Disease avoidance influences shelter use and predation in Caribbean spiny lobster Article

Behringer, DC, Butler, MJ. (2010). Disease avoidance influences shelter use and predation in Caribbean spiny lobster . BEHAVIORAL ECOLOGY AND SOCIOBIOLOGY, 64(5), 747-755. 10.1007/s00265-009-0892-5

cited authors

  • Behringer, DC; Butler, MJ



  • Shelter competition is uncommon among social animals, as is the case among normally gregarious Caribbean spiny lobsters (Panulirus argus). However, healthy lobsters avoid sheltering with conspecifics infected by a lethal pathogenic virus, PaV1. These contradictory behaviors have implications for shelter use and survival, especially in areas where shelter is limited. In laboratory experiments, we tested shelter competition between paired healthy and diseased juvenile lobsters in shelter-limited mesocosms. Neither healthy nor diseased lobsters dominated access to shelters, but lobsters shared shelter less often when diseased lobsters were present relative to controls with two healthy lobsters. We hypothesized that exclusion of juvenile lobsters from shelter results in increased mortality from predation, especially for the more lethargic, infected individuals. Field tethering trials revealed that predation was indeed higher on infected individuals and on all tethered lobsters deprived of shelter. We then tested in mesocosm experiments how the contrasting risks of predation versus infection by a lethal pathogen influence shelter use. Lobsters were offered a choice of an empty shelter or one containing a diseased lobster in the presence of a predator (i.e., caged octopus) whose presence normally elicits shelter-seeking behavior, and these data were compared with a previous study where the predator was absent. Lobsters selected the empty shelter significantly more often despite the threat of predation, foregoing the protection of group defense in favor of reduced infection risk. These results offer striking evidence of how pathogenic diseases shape not only the behavior of social animals but also their use of shelters and risk of predation. © Springer-Verlag 2009.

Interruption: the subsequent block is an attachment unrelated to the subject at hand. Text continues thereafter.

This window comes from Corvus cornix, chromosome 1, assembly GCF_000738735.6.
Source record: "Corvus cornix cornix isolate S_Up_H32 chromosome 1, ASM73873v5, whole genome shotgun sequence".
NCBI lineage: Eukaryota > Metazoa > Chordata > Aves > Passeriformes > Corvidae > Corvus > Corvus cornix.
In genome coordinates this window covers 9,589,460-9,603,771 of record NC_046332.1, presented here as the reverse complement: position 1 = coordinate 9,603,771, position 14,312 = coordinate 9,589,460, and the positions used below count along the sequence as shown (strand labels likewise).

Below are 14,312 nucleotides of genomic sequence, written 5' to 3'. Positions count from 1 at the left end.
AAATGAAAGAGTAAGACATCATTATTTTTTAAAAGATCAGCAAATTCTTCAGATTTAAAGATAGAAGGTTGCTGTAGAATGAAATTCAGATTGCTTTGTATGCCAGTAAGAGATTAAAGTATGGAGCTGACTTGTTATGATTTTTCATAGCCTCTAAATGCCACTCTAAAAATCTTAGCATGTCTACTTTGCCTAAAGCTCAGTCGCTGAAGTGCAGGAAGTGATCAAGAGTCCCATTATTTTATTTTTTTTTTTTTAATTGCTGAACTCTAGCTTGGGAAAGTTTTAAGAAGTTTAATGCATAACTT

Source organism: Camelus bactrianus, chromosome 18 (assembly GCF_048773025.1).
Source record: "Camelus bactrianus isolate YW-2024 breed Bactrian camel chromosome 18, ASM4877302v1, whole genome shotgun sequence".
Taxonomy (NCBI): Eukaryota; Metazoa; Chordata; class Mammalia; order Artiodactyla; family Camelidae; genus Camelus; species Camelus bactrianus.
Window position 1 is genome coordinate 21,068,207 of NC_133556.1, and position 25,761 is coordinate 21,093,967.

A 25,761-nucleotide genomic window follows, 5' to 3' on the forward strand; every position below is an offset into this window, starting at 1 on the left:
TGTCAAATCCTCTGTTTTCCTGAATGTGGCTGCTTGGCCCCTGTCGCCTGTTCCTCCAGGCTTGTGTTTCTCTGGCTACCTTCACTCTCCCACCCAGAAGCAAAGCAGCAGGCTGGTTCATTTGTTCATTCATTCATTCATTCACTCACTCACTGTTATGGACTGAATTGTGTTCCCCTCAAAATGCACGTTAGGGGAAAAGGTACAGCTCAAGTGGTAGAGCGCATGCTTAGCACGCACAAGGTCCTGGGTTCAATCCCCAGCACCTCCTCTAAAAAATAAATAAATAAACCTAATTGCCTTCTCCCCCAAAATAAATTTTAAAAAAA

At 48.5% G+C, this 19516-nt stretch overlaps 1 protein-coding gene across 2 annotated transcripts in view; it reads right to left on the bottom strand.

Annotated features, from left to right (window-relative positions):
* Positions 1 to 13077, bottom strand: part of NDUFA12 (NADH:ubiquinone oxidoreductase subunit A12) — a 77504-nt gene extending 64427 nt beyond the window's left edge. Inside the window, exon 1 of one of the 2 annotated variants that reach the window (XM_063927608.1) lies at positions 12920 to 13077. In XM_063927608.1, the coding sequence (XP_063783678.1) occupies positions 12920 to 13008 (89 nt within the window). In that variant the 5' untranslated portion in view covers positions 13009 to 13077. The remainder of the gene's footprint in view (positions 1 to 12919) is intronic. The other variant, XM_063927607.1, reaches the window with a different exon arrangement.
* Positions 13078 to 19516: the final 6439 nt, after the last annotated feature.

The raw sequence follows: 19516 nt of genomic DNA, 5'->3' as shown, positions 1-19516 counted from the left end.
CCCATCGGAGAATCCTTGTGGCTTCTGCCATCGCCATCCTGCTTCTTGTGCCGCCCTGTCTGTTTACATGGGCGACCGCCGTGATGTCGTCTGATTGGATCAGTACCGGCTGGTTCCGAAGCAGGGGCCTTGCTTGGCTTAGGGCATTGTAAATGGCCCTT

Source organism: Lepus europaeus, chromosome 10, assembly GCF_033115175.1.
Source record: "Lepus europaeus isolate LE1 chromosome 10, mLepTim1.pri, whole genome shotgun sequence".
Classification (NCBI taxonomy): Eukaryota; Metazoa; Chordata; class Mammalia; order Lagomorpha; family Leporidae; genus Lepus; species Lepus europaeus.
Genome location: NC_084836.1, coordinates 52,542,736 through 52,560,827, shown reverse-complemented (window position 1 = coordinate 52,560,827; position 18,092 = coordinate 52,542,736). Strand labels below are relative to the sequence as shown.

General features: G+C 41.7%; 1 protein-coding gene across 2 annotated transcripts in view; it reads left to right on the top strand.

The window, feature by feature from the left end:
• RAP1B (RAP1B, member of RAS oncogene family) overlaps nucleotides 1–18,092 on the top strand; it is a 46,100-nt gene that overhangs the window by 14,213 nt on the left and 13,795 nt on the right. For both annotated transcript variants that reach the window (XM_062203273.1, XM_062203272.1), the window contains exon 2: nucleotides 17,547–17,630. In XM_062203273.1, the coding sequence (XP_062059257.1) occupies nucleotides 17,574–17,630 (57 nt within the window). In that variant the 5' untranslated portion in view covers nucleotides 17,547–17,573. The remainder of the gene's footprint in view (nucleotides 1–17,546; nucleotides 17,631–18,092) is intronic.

publication date

  • January 1, 2010

published in

Digital Object Identifier (DOI)

start page

  • 747

end page

  • 755


  • 64


  • 5